04/06/2006 12:00AM

Wilson hardly rusty after taking winter off


ETOBICOKE, Ontario - After you've won an Eclipse Award and a Sovereign Award as outstanding apprentice - not to mention topping the Woodbine standings in your first full season of riding - what do you do for an encore?

If you're Emma-Jayne Wilson, author of the above feats, then you give an emphatic hint at the answer by winning four races and more than $200,000 in purse money on the opening weekend of the 2006 Woodbine meeting.

"It was the start I was hoping for," said Wilson, who rode 175 winners here last year. "You want to pick up where you left off. Sometimes, a long winter break can slow your momentum."

Wilson, 24, did not race over the winter with the aim of preserving her apprentice allowance, which she will have until late July.

But Wilson was far from inactive, as she started galloping horses for Sam-Son Farm at Palm Meadows in early January and spent most of her afternoons in virtual race-riding aboard an Equiciser.

"I had a three-bedroom apartment - one bedroom for my roommate, one for myself, and one for the Equiciser," said Wilson.

Wilson's working room also included two TVs, one showing live racing and the other a video feed of her exercises.

"I was working on technique, and fitness," said Wilson. "I was watching a lot of races as well. It was tough sometimes, wanting to get back into action. But it was good for me mentally, too, because all winter I was able to digest what happened last year."

Wilson did allow herself a couple of days off to attend the Eclipse Award ceremony in Beverly Hills, Calif., where she was presented with the outstanding apprentice honor by Chris McCarron.

"It was overwhelming, a little bit," said Wilson, "being with the 'Who's Who' of horse racing."

In mid-March, Wilson returned to Woodbine, where she and her agent, Mike Luider, began laying the groundwork for the coming season.

"There are still a lot of things I want to achieve," said Wilson. "But my main concern now is just to be consistent. I always want to be the best I can be, ride as many as I can, have fun, and keep learning."

And, while any consideration of her 2006 season must include the prospect of losing her apprentice allowance, Wilson maintains a fearless attitude.

"They say, traditionally, a bug will lose some business," said Wilson. "But I think it's a matter of perspective.

"If you get hung up on those kind of things, then it's going to be an issue. But if I have to work three times as hard to be successful, then so be it. If that comes with the territory, it's something I'm not afraid of."

Danieltown sharp in prep for Cartier

Trainer Mark Casse also started off his Woodbine meeting with a bang, winning three races, including the prep for the $125,000 Jacques Cartier Stakes with Danieltown.

Danieltown, a Kentucky-bred 5-year-old gelding owned by Stonerside Stable, won last Saturday's five-furlong feature with a Beyer Speed Figure of 104 and is among 25 nominees for next Saturday's six-furlong Jacques Cartier for 4-year-olds and upward.

Casse's other successes came in first-level allowance races at five furlongs on Sunday, with Chubasco Cat and Ballado Dancer.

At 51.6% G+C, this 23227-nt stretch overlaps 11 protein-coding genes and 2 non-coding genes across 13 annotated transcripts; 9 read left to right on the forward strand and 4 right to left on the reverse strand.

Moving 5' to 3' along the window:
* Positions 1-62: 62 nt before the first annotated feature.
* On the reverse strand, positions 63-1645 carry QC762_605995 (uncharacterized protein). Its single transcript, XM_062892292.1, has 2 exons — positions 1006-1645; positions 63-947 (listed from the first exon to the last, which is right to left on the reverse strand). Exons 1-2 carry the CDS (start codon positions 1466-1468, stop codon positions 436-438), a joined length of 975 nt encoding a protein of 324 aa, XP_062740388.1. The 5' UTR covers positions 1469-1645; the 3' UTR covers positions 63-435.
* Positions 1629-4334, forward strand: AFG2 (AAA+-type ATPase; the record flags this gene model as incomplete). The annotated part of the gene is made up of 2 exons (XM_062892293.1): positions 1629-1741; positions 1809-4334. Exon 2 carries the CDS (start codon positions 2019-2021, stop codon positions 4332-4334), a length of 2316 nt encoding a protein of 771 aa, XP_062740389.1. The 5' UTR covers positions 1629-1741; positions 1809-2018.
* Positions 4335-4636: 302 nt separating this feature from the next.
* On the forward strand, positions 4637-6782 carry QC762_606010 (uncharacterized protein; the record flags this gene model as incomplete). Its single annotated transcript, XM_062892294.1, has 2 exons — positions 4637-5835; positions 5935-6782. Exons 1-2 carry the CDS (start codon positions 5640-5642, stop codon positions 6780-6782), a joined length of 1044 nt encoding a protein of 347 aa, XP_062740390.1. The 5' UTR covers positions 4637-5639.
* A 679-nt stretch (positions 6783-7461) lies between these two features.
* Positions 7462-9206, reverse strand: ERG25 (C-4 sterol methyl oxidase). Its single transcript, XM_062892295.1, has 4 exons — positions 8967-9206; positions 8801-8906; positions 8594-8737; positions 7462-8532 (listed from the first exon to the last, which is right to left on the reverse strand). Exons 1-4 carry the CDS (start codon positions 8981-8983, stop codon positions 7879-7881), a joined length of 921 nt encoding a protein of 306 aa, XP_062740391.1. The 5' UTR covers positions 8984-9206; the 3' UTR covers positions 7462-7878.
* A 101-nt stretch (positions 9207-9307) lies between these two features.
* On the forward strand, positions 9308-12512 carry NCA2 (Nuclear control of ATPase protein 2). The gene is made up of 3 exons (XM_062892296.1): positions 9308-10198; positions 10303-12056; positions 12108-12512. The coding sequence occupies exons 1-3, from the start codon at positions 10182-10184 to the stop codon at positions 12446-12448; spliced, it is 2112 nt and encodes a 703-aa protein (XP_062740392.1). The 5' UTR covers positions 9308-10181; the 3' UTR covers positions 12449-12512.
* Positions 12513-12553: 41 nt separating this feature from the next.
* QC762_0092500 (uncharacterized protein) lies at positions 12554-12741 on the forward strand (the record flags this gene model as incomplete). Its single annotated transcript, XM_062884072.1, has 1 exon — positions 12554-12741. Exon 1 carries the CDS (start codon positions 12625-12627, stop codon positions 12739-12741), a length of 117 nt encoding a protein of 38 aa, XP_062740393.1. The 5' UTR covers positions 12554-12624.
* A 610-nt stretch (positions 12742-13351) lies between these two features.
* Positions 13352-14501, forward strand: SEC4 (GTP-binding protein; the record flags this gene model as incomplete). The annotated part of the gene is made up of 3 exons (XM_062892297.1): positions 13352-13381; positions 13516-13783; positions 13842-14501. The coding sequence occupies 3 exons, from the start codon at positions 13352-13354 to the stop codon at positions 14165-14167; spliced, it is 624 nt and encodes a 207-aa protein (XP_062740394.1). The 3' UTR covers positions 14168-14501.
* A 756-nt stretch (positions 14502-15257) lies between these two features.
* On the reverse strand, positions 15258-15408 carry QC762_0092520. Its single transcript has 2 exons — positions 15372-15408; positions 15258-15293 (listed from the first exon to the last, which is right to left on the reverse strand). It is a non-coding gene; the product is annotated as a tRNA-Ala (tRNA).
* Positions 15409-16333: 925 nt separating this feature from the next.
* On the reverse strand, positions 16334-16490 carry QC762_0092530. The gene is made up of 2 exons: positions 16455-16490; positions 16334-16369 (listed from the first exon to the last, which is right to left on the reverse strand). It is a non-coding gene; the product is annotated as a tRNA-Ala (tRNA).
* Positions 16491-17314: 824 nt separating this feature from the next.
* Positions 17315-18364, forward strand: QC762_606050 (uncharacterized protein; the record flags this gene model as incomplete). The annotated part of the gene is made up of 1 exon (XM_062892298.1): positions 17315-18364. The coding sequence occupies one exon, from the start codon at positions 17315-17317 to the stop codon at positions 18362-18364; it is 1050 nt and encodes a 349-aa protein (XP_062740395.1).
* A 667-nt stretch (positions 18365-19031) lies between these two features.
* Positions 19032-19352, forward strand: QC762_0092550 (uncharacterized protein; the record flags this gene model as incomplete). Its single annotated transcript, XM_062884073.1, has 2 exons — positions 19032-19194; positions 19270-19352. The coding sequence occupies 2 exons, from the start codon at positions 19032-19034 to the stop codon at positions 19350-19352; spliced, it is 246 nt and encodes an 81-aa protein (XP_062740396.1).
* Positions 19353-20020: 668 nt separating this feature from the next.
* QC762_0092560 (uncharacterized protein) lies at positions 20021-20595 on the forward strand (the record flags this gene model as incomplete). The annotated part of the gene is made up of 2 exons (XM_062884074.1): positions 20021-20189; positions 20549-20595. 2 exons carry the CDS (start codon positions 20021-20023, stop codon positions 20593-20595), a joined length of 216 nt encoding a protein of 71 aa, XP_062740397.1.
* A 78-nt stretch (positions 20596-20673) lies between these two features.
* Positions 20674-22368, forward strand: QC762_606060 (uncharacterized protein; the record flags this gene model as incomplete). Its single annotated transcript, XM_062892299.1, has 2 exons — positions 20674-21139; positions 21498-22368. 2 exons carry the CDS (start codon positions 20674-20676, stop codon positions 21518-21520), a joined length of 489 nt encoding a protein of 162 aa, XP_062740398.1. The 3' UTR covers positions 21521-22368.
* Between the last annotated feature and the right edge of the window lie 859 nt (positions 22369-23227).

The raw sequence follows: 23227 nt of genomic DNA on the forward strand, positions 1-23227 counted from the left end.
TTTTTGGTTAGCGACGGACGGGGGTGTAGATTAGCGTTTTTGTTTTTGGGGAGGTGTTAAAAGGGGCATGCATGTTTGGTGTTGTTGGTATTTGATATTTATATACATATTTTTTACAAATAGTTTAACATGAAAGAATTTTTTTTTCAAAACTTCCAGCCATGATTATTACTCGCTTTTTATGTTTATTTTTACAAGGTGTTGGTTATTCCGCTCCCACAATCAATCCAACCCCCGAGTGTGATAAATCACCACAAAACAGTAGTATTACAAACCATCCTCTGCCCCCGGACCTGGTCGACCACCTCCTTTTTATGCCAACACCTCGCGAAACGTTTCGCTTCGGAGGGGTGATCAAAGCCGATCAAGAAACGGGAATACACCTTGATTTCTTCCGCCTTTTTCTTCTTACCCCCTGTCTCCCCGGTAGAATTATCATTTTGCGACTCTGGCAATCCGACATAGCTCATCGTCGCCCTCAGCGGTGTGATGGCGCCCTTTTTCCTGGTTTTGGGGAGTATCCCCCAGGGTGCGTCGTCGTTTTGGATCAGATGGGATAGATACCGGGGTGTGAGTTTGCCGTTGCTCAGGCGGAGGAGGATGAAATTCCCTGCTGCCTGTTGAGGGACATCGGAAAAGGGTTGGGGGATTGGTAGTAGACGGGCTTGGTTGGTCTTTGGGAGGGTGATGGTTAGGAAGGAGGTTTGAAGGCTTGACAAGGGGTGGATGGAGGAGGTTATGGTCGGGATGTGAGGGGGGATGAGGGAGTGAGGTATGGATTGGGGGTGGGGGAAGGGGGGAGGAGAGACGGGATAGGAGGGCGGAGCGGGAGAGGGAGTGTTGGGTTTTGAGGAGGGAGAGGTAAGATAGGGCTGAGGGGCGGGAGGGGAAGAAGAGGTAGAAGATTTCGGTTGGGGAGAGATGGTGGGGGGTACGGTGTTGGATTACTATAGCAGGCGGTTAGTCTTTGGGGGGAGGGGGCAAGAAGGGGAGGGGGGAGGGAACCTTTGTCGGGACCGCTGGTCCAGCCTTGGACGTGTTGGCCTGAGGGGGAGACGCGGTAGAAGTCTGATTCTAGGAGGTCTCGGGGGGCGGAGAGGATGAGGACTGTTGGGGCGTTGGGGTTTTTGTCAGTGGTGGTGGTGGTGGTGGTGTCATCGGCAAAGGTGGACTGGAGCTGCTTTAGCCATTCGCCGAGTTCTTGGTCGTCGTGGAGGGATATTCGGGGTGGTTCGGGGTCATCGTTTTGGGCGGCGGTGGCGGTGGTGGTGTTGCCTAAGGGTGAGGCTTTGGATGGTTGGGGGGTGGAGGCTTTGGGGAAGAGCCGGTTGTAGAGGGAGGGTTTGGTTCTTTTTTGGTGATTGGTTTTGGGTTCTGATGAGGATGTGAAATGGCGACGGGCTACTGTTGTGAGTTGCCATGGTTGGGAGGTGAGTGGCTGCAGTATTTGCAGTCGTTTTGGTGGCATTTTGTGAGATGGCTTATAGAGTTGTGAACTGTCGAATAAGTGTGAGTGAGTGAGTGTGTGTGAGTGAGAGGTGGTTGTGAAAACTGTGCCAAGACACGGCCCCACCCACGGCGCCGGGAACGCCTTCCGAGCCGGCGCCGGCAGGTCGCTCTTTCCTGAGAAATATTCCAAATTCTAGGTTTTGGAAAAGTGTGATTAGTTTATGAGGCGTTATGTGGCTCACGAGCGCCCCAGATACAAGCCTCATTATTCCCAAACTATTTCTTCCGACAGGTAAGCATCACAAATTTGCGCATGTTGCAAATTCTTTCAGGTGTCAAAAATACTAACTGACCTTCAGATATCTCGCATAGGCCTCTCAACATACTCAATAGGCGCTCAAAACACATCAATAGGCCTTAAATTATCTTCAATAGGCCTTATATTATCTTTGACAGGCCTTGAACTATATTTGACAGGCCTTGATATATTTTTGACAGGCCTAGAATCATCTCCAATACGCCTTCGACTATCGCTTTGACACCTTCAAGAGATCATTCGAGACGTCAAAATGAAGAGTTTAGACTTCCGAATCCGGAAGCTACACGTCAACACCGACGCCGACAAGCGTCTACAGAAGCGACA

Chubasco Cat, a Kentucky-bred 4-year-old colt by Storm Cat out of the 1999 Eclipse Award-winning 2-year-old filly Chilukki, was recording his second win in as many starts after winning his maiden at Mountaineer Race Track on Feb. 27.

Ballado Dancer, a Florida-bred 3-year-old gelding, was making his first start of the season. He finished second in the seven-furlong Swynford here last year.

Casse said Chubasco Cat will be headed for a second-level allowance and Ballado Dancer is pointing for the $125,000 Woodstock, a six-furlong race for 3-year-olds here April 22.

Seaside Retreat aims for Blue Grass

Meanwhile, Casse is looking toward some high-profile stakes action south of the border with a pair of Kentucky-bred 3-year-olds who campaigned here last year.

Seaside Retreat, who finished third in the Grade 3 Grey prior to winning the Display here last fall, is headed for Keeneland's Blue Grass Stakes on April 15.

Owned by Will Farish Jr., Seaside Retreat will be looking to use the Blue Grass as a springboard to the May 6 Kentucky Derby.

In his last start, Seaside Retreat finished second in the Grade 2 Lane's End over 1 1/8 miles at Turfway Park on March 25. Patrick Husbands, aboard that day, has the call at Keeneland.

Casse also has a candidate for the May 5 Kentucky Oaks in Top Notch Lady, winner of the Grade 3 Bourbonette at Turfway on March 25.

Top Notch Lady was making her first start of the season there after winning Woodbine's seven-furlong Glorious Song on Nov. 20.

Belsoeur breaks in with a bang

Trainer Yvon Belsoeur, a newcomer to the local training ranks, clicked with his first Canadian starter as Cabriolass ($62.20) lit up the tote in the ninth race here last Sunday.

Belsoeur, 41, was born in France and had worked here as an exercise rider for now retired trainer Emile Allain in the early 1990's.

Belsoeur then returned to his homeland, where he was an assistant to prominent trainers such as Maurice Zilber and David Smaga before coming back to Canada seven years ago. He currently has two horses in training.